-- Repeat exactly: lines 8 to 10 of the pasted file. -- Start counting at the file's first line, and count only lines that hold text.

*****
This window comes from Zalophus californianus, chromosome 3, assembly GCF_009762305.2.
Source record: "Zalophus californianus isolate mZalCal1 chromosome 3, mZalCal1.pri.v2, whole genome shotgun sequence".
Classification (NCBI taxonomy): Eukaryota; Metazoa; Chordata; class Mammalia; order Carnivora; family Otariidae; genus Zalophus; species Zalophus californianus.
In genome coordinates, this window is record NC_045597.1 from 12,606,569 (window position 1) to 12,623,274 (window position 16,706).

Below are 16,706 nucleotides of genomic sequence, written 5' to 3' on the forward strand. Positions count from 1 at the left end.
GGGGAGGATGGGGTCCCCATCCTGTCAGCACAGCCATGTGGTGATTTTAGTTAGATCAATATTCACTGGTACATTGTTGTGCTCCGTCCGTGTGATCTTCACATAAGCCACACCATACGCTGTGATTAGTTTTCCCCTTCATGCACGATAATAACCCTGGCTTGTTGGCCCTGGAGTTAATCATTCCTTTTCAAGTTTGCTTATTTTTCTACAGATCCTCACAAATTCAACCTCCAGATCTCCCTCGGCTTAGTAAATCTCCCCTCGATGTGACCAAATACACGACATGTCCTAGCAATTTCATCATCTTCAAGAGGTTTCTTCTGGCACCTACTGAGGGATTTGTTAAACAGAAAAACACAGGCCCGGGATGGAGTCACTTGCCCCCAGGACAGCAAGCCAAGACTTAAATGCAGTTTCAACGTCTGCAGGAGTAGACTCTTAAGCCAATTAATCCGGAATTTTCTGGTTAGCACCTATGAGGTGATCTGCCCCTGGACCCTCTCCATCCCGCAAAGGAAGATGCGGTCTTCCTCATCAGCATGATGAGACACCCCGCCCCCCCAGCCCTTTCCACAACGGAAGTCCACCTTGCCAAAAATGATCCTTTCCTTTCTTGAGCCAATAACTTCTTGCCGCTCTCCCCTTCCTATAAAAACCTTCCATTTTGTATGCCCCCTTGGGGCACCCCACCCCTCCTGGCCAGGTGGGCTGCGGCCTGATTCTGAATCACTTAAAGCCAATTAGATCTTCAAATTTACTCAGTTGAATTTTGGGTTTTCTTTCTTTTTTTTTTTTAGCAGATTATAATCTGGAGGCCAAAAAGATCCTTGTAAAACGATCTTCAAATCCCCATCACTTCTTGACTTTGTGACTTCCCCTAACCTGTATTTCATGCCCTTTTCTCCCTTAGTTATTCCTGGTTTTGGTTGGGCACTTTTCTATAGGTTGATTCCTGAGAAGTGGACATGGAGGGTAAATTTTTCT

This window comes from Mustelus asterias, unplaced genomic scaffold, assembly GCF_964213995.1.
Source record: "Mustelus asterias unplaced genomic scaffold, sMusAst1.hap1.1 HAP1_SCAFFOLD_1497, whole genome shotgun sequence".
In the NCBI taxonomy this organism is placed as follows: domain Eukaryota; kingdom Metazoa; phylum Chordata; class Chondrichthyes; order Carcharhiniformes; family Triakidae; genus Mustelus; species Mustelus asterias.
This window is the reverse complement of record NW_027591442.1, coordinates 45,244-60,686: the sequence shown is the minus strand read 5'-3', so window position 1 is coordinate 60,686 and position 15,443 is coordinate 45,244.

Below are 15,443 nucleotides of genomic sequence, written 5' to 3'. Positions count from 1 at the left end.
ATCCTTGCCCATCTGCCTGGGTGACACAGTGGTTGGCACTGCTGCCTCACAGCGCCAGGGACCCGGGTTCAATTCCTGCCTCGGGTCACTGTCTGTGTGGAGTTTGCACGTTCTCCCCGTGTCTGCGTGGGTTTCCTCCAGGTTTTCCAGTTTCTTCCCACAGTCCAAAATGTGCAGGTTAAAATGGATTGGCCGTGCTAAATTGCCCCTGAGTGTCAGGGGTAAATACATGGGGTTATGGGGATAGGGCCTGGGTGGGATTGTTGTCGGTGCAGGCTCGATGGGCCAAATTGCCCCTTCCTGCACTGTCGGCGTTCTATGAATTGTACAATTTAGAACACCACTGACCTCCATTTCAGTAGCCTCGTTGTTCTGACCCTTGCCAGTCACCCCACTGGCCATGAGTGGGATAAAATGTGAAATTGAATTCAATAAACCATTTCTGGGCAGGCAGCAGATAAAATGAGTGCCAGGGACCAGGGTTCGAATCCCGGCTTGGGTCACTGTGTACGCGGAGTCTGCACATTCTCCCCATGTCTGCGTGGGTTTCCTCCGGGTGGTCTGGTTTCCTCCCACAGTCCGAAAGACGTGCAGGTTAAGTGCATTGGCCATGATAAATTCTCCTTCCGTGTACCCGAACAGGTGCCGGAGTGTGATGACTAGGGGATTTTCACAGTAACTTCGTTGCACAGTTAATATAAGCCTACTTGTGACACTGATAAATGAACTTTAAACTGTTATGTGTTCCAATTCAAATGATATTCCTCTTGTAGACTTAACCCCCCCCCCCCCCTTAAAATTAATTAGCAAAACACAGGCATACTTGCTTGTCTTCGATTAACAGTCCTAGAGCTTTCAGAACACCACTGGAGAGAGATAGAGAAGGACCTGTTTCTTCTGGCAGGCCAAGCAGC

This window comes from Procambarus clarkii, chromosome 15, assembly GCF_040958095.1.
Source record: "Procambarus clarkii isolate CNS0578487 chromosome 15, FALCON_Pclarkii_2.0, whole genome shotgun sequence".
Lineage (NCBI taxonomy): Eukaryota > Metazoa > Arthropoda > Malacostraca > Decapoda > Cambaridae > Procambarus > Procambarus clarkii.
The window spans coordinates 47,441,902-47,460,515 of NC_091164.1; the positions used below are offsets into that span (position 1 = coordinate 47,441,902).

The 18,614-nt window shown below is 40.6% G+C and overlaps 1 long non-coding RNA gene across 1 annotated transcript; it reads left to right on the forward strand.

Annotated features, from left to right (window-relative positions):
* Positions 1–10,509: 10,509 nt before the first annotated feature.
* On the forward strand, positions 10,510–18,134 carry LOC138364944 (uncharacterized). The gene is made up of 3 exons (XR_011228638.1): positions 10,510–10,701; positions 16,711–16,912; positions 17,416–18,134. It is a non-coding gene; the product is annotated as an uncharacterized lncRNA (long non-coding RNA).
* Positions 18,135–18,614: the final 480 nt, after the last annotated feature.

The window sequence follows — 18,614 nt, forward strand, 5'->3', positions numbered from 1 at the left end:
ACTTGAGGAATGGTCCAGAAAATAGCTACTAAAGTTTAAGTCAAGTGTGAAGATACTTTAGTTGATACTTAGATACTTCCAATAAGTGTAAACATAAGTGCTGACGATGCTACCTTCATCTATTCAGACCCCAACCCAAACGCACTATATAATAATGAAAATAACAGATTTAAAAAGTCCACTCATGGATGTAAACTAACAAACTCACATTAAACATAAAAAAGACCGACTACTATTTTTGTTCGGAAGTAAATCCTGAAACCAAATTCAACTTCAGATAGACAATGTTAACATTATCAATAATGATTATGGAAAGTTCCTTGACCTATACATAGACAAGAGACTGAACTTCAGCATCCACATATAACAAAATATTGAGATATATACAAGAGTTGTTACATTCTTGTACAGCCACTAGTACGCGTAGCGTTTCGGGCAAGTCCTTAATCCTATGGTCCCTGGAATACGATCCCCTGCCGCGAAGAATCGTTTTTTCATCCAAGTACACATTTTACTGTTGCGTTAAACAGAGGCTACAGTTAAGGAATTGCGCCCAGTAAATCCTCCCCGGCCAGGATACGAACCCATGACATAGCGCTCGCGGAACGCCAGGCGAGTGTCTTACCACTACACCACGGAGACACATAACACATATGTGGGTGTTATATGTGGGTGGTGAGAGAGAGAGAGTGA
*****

Source record: "Mustelus asterias unplaced genomic scaffold, sMusAst1.hap1.1 HAP1_SCAFFOLD_1497, whole genome shotgun sequence".
In the NCBI taxonomy this organism is placed as follows: domain Eukaryota; kingdom Metazoa; phylum Chordata; class Chondrichthyes; order Carcharhiniformes; family Triakidae; genus Mustelus; species Mustelus asterias.
This window is the reverse complement of record NW_027591442.1, coordinates 45,244-60,686: the sequence shown is the minus strand read 5'-3', so window position 1 is coordinate 60,686 and position 15,443 is coordinate 45,244.